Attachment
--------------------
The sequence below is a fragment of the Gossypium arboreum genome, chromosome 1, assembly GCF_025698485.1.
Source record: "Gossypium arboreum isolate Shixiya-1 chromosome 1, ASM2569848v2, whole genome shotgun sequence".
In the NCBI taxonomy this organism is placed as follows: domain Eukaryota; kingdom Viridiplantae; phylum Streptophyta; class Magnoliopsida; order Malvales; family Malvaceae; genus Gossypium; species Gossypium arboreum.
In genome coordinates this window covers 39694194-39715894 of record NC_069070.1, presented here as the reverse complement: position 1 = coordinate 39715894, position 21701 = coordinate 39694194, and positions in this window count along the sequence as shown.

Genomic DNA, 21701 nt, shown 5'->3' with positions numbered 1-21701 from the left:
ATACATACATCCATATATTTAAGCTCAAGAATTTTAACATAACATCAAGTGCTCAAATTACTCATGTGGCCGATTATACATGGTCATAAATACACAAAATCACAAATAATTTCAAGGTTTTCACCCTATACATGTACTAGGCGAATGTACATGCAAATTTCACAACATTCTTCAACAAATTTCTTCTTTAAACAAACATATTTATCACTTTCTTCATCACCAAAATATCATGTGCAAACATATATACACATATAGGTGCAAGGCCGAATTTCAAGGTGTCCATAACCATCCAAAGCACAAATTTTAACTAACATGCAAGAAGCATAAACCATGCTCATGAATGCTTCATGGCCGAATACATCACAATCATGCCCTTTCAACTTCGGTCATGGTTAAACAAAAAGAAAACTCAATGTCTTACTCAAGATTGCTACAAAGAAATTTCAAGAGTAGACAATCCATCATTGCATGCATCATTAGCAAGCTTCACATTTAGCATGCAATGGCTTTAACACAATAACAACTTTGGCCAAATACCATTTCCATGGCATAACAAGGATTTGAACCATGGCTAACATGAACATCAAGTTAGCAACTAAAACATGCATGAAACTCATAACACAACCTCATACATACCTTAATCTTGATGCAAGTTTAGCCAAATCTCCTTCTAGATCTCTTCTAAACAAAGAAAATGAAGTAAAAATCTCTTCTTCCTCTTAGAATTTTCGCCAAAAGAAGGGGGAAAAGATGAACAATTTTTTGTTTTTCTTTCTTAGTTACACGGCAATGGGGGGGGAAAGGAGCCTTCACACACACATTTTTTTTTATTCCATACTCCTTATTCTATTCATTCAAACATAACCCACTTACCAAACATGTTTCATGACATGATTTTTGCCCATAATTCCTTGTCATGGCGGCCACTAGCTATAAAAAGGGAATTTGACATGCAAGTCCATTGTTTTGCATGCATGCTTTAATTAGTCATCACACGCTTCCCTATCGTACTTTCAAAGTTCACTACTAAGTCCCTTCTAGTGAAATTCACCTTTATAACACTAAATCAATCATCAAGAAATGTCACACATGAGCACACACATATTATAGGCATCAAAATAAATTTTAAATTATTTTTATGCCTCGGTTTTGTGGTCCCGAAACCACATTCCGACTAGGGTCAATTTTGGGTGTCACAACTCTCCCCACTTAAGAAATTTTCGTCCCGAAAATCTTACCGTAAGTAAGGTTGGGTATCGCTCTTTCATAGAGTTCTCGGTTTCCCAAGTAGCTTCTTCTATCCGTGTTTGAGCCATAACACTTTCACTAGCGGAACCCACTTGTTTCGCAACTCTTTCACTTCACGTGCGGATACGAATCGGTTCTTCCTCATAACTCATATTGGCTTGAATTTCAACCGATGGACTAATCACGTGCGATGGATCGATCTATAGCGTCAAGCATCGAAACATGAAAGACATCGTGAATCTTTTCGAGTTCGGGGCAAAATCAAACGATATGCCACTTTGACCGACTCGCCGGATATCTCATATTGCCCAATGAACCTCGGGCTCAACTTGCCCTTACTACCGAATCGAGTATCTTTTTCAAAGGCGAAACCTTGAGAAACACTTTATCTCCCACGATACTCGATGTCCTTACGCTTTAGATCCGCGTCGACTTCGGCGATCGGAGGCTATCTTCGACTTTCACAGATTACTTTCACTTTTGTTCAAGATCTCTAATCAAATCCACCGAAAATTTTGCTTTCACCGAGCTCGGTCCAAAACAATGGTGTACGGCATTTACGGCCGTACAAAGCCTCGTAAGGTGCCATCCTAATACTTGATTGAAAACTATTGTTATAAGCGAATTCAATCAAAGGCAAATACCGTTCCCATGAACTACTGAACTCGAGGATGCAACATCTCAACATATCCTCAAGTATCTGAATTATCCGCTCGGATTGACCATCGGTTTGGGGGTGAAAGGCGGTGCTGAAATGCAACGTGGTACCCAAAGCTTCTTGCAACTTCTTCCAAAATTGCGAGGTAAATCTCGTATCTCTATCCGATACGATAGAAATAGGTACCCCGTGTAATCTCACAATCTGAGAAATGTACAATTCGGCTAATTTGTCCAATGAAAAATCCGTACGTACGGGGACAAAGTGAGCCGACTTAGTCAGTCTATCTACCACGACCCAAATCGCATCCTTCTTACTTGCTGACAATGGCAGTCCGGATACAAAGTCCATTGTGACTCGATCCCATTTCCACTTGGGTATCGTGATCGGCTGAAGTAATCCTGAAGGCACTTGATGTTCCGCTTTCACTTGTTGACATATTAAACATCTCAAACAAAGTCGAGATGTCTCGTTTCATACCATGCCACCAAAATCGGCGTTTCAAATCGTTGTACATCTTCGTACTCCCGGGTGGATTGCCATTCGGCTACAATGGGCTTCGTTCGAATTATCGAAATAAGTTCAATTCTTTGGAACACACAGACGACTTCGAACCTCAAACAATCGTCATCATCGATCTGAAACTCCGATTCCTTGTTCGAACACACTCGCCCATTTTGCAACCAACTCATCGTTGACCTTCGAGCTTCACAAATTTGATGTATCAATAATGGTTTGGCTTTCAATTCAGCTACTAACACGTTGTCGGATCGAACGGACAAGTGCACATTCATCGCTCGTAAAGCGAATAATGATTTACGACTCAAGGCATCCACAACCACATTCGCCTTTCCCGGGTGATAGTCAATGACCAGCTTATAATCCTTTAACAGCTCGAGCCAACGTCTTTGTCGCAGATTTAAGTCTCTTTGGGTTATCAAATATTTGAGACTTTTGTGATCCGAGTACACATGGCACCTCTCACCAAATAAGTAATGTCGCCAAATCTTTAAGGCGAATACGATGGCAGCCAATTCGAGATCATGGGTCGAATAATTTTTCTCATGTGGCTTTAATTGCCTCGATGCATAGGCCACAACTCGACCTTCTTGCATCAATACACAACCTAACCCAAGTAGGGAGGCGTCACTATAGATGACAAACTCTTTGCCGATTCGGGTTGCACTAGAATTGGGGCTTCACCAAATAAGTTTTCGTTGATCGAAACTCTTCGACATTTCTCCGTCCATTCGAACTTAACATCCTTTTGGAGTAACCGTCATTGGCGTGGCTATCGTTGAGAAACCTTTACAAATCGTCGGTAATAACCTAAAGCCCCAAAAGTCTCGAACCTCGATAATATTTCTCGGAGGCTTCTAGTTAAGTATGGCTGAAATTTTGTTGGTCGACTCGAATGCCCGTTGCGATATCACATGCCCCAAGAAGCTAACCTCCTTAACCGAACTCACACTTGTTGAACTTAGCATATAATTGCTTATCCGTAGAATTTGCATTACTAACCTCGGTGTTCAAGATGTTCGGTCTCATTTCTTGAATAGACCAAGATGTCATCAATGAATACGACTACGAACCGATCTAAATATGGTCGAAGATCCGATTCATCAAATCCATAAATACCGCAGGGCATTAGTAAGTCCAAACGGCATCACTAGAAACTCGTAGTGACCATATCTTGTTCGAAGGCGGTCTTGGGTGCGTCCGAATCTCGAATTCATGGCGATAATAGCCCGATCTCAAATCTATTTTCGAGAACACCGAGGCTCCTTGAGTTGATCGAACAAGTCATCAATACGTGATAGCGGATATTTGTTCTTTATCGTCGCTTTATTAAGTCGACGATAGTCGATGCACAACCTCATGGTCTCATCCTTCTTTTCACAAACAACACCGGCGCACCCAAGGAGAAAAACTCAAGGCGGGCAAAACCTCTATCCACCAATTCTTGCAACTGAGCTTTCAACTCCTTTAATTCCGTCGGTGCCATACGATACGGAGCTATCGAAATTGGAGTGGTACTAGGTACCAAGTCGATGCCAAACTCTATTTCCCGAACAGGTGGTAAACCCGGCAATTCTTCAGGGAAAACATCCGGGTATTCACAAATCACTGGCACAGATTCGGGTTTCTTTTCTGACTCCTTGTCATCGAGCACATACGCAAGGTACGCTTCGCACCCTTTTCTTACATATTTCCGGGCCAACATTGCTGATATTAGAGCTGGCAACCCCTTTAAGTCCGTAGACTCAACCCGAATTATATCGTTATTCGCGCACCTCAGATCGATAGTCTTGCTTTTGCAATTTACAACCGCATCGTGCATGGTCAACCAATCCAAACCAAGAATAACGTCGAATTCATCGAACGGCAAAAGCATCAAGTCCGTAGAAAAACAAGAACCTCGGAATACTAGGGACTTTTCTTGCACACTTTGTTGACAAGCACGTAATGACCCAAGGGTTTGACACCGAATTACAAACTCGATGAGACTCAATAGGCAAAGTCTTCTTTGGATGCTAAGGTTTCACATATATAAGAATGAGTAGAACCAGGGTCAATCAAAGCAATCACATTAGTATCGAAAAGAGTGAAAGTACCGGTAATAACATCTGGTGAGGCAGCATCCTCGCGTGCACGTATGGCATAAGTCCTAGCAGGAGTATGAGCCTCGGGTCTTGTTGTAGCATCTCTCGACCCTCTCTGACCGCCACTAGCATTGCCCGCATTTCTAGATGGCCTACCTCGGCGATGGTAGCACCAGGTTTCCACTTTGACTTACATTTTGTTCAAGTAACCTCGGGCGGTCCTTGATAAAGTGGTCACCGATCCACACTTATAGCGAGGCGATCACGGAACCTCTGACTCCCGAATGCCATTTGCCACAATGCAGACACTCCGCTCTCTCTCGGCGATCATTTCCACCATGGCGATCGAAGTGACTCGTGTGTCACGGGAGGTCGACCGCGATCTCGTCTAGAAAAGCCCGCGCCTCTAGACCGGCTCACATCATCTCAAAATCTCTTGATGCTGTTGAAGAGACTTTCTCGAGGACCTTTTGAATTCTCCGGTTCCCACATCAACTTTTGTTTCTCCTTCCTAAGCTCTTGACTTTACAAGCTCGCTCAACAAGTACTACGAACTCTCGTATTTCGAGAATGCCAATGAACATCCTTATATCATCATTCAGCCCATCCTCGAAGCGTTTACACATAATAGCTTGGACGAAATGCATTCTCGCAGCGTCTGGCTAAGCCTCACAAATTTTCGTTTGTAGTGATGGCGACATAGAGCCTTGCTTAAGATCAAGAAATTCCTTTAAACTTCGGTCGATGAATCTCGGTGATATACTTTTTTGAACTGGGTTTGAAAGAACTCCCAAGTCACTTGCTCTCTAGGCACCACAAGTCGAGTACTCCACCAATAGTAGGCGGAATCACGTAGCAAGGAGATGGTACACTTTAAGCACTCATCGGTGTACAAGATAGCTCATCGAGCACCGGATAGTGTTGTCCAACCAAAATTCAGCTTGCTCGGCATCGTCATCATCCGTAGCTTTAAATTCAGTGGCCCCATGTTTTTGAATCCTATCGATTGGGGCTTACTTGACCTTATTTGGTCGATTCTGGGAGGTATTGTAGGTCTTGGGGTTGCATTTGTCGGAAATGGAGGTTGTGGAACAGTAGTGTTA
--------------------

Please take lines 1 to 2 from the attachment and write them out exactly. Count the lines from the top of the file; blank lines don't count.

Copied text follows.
The sequence below is a fragment of the Gossypium arboreum genome, chromosome 1, assembly GCF_025698485.1.
Source record: "Gossypium arboreum isolate Shixiya-1 chromosome 1, ASM2569848v2, whole genome shotgun sequence".